13. We have a used bookstore in Monterey that is gathering place for readers in the community. We used to have 6 used bookstores and with the economic downturn only this one made it. They feature a classic book club as well as current releases and their mystery section is to die for. They feature local Monterey Bay history and Steinbeck collection knocks my socks off. I walk in and forget everything for 3 hours. Its heavenly and I always meet interesting people that love to talk about books. Every time I go I have to control my spending but they also do paperback trade for you while you shop so when your done you sometimes have a credit ! I never leave without books that I adore and keep forever such as history of Big Sur, Nepenthe , Carmel and new Steinbeck copies , Robert Frost has a huge section as does Thoreau . This is the only bookstore in a 65 miles radius where I can buy cozies and they have a large cozy section, usually every book in a series you would want! I adore it. I have met servicemen that love to read, professors and visitors from other countries. Its a treasure.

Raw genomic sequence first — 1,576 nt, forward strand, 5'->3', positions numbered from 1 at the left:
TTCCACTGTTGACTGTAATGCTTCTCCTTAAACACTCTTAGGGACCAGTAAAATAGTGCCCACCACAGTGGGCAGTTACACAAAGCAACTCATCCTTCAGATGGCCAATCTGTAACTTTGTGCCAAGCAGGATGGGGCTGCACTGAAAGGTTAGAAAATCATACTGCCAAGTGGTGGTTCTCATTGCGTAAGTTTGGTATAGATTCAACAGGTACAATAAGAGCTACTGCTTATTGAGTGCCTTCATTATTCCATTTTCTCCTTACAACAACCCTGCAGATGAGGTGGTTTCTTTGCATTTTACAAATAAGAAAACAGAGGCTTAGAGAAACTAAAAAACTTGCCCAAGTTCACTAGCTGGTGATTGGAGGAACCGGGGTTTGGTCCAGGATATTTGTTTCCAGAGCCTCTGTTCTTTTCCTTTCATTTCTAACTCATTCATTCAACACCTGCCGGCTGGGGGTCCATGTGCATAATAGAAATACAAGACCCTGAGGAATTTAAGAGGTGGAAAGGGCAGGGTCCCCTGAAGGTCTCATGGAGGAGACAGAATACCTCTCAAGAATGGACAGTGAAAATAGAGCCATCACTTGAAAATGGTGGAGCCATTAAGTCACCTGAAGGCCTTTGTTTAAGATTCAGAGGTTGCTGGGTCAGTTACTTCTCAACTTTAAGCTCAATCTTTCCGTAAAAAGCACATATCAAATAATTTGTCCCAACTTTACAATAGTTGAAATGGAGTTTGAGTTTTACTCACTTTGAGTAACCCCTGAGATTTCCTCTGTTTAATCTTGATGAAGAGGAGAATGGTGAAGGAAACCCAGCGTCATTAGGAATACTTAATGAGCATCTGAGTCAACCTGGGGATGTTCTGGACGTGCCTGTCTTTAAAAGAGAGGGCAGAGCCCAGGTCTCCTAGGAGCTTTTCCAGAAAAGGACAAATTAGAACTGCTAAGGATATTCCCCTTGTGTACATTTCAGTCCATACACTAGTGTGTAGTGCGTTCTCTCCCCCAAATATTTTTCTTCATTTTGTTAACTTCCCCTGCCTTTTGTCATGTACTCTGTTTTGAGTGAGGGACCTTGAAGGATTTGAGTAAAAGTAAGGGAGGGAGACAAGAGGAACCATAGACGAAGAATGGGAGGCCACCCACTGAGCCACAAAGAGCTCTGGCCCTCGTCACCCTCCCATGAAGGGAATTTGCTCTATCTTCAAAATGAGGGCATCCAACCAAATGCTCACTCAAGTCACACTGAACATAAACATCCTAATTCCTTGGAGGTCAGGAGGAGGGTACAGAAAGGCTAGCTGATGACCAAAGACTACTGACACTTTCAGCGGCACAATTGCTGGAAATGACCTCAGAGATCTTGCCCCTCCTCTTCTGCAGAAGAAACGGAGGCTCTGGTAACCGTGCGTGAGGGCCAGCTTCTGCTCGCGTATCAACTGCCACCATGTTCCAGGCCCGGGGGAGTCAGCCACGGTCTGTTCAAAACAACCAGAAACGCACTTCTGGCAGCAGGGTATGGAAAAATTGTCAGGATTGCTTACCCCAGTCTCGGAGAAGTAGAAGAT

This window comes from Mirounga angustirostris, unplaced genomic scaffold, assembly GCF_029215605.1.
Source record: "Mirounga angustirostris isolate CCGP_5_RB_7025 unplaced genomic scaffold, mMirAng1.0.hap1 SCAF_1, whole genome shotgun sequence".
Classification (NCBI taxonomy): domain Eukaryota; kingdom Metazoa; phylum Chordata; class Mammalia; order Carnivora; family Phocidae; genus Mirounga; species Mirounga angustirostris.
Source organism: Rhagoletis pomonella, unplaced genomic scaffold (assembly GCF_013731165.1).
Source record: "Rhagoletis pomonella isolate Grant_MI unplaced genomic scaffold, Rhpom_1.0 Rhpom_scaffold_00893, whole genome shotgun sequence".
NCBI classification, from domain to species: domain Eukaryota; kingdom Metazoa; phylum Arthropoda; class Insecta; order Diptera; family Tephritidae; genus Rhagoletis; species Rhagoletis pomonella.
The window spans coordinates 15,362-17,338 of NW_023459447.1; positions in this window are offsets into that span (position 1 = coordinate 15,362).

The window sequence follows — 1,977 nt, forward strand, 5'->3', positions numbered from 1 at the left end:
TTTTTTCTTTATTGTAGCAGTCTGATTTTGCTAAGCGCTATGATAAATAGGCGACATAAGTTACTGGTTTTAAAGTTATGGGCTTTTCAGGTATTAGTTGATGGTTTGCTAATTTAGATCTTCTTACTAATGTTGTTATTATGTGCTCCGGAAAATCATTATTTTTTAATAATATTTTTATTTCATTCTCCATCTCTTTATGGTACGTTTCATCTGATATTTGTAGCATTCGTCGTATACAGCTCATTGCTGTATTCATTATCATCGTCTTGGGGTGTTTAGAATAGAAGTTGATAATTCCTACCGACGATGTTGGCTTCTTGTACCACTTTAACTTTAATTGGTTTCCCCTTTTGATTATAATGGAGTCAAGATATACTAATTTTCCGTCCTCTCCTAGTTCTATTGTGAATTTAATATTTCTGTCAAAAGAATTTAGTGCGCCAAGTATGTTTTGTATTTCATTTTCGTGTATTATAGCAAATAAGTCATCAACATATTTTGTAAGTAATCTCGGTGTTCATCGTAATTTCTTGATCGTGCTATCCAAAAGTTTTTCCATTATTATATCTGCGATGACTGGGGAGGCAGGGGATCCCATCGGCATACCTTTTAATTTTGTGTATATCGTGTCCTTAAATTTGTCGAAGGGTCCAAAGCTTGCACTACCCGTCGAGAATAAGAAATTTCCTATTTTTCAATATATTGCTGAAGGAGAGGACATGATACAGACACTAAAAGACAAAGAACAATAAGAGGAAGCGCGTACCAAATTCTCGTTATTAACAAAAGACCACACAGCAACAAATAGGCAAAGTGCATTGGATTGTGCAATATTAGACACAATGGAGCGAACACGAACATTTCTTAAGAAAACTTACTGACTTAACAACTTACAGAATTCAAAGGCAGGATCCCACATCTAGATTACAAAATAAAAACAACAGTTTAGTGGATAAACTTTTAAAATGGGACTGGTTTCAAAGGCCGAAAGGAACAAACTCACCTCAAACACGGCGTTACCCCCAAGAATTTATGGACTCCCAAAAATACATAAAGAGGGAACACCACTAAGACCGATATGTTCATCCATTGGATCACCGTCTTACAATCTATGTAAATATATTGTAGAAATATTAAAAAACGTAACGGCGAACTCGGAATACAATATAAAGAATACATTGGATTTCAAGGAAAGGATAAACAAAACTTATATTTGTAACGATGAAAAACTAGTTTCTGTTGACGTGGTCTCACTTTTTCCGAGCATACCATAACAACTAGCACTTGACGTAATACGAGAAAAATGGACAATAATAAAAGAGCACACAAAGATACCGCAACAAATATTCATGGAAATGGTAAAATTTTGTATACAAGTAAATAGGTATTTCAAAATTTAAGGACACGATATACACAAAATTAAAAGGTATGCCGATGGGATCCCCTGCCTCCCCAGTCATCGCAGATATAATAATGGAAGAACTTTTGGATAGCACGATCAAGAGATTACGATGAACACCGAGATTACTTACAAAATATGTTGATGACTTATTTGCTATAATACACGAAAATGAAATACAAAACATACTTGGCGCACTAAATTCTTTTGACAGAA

14. Linger Longer. It is actually an antique shop. Well, there are “booths/areas” where people have antique stuff, or just old stuff, collectible stuff, even new stuff. And Linger Longer has a working original soda fountain.
    And there is an area to the side where the proprietor hosts groups for meetings or such.

  15. Actually, there is one here called Lifestyles. Its in a building that dates back to civil war and is a collection of overpriced (University town) items that range from toys to kitchen to clothes to modern paintings. All new. I go because I love the building! This book sounds intriguing! Would love to read it!

  16. We used to have a bookstore with a coffee shop where people would gather. That store went out of business. Now the most common gathering place is probably the vestibule our church (which also serves coffee/beverages).